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devoband.jpgI'm posting this via a computer I haven't used for a few months. My current machine, a 2.0 GHz MacBook, began this morning to exhibit the "random shutdown syndrome" that apparently afflicts most of the units made prior to July or August. I've now sent it off to the mothership for a brain transplant.

I had a current backup, so this is at worst a serious annoyance, not a infocalypse. Still, it got me thinking about typical futurist discourse around technology. It's not impossible to find discussions of (for example) nanofactories or everyware sensor networks that assume that the systems will be buggy and prone to surprising and sometimes baffling failures, but they're not at all common. Admittedly, it's awfully hard to talk about failure states of vaporware. Paradigm shifts in technologies of material fabrication, communication and awareness will undoubtedly be accompanied by significant shifts in what broken or buggy systems look like. All too often, while in the middle of a technological revolution, we'll find ourselves forced to go backwards, forced into technological devolution, simply because the new stuff is broken.

It is entirely possible that the technologies underlying nanofabrication (again, for example) simply will not, cannot break in the ways we're accustomed to with our current high tech gear. This doesn't mean that they won't manifest their own quirks and failures. In fact, I'd go so far as to say that if the technologies offer such a radical leap that they cannot fail in familiar ways, unexpected and potentially significant new failure modes are inevitable, simply because of an imperfect understanding of the complex interaction of these new systems with each other, and (more importantly) with the remaining, and likely abundant, old-style systems.

Proponents of paradigm-shift technologies are so accustomed to having to demonstrate why the new invention will be utterly transformative that they often (in my experience, at least) neglect to consider how the system will behave in the midst of existing technical, legal and social systems. This leads to technologies that work perfectly well in the lab, but fail spectacularly when in the dirty, crowded environment of the real world.

The biggest danger with this sort of thinking is that it leads designers to neglect fail-safe and graceful degradation modes. When we have convinced ourselves that there's no possibility of failure, any failure that does (almost inevitably) occur presents a far, far greater problem than it would have had we considered that a problem might emerge. Instead, technologies should, in Adam Greenfield's words, "default to harmlessness:" Systems fail; when they do, they can fail gracefully or they can fail catastrophically. When a system fails, it should do so in a way which does not itself make problems worse.

The belief that successful outcomes are possible does not require us to ignore or wish away failure. Basing plans on perfection adds a great deal of risk with little added reward. Instead, success demands that we address failures directly: preventing them when possible, mitigating them when necessary, adapting to them if we must.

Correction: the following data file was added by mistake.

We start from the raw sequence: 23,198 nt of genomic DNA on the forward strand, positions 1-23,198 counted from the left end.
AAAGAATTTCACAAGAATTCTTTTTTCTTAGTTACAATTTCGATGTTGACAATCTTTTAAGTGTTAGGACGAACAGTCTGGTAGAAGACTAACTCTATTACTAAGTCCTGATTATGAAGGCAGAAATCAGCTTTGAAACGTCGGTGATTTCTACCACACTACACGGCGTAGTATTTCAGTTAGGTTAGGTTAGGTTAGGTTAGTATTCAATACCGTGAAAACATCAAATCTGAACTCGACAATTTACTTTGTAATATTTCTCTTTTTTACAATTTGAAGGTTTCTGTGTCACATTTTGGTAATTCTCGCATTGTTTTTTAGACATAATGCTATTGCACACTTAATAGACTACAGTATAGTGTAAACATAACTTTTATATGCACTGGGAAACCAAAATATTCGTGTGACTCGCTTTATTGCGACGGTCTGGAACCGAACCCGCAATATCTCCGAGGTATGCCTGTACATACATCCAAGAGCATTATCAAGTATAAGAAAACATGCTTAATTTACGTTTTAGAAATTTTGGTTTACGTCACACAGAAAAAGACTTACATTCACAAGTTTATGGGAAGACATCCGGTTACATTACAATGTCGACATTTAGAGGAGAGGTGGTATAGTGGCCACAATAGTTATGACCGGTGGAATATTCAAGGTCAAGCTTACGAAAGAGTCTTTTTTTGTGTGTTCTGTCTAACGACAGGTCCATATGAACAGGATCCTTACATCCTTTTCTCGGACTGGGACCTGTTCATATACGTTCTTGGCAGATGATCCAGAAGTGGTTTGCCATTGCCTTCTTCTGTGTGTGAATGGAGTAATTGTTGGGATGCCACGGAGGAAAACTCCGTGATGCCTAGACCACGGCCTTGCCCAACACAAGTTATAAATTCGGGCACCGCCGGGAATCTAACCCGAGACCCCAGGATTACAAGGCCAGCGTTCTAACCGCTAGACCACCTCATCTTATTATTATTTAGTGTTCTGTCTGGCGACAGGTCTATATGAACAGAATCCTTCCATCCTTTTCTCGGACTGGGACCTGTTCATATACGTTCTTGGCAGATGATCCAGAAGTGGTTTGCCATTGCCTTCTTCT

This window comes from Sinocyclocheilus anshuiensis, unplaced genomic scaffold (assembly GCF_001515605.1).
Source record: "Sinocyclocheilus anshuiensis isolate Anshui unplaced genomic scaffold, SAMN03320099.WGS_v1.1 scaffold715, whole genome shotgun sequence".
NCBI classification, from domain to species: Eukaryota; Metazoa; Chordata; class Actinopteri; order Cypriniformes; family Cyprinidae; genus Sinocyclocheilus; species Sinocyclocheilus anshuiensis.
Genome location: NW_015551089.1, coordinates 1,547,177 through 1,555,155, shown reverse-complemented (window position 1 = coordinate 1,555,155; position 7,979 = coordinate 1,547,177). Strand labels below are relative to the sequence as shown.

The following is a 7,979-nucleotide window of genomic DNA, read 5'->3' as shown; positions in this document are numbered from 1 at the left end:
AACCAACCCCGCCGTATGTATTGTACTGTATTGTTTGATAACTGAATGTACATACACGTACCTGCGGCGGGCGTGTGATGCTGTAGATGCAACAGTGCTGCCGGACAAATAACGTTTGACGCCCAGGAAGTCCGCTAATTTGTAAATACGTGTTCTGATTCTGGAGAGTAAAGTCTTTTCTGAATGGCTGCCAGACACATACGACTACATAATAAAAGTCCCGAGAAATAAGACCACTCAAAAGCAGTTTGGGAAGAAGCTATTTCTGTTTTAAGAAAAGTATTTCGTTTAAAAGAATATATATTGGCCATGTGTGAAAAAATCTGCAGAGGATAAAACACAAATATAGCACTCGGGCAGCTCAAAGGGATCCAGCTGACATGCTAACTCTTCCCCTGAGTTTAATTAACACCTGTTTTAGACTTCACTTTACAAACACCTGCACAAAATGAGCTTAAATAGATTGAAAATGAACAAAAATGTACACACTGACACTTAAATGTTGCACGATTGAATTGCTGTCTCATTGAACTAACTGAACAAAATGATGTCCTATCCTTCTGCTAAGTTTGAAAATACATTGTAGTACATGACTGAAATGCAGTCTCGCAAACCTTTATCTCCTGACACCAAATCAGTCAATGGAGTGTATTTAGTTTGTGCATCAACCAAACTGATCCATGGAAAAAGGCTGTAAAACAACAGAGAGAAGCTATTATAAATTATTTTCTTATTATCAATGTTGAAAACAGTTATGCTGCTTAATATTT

I agree. In some circles, among more utopian nano-futurists, this is not discussed sufficiently. I agree that gray goo is very unlikely (Such rogue, omnivorous replicators are unlikely to arise by chance. They would have to be intentionally designed.) but what about the much more believable situation of a kernel panic in your nanofactory? Not especially dangerous but damned annoying.

And what of vendors of nanofactories who, like Microsoft has, favor consumer convenience over good security? Or vendors of such fabricators who, like Apple has, simply seal the unit and hide all failure messages behind a sad mac icon?

Granted that mission critical stuff will probably be mostly open source and attended by highly trained technicians but can we really dismiss the possibility of a nanofactory hooked to the Internet with bad security churning out "fab spam" and filling your spare room or office with junk until the feedstocks run out?

Current systems are so complex they're essentially untestable.

Failsafe is only something you'll find in extremely expensive life critical designs/situations...and even then not often because it can't really be accomplished with COTS components/hardware.

Time to market pressures guarantee that the products and systems we get a rife with problems. People want the "latest stuff", and the market delivers it...along with all the latest problems.

ex. the last Intel CPU ever produced that worked virtually exactly as advertised was the E-step 80286. Everything since then has been chock full of nasty errata.

"Default to harmlessness"...maybe we should be looking to make technologies as passive as possible, so that if they do go wrong they simply stop doing anything at all, rather than doing the wrong thing? Or do I have the wrong end of the stick entirely?

so that if they do go wrong they simply stop doing anything at all

That would cost more. We do however see the results of not doing it already. ex. exploding/burning aftermarket cell phone batteries. The big players are going to do some engineering to put internal fusing and overcharge protection and such in their units, but the no-name Chinese knockoffs won't care about trifles like that.

Another example is the ubiquitous 6-plug power strip found near almost any computer. CPSC has a long list of units that fail in dangerous ways. Burst into flame, get hot, internal breakers that don't work, etc. Some are simply flat out wired wrong from the factory tying the ground prongs and neutral prongs together.

The real question: is the public willing to pay more for a well engineered quality unit that is actually safe?

I'm afraid of what the answer will be ;->


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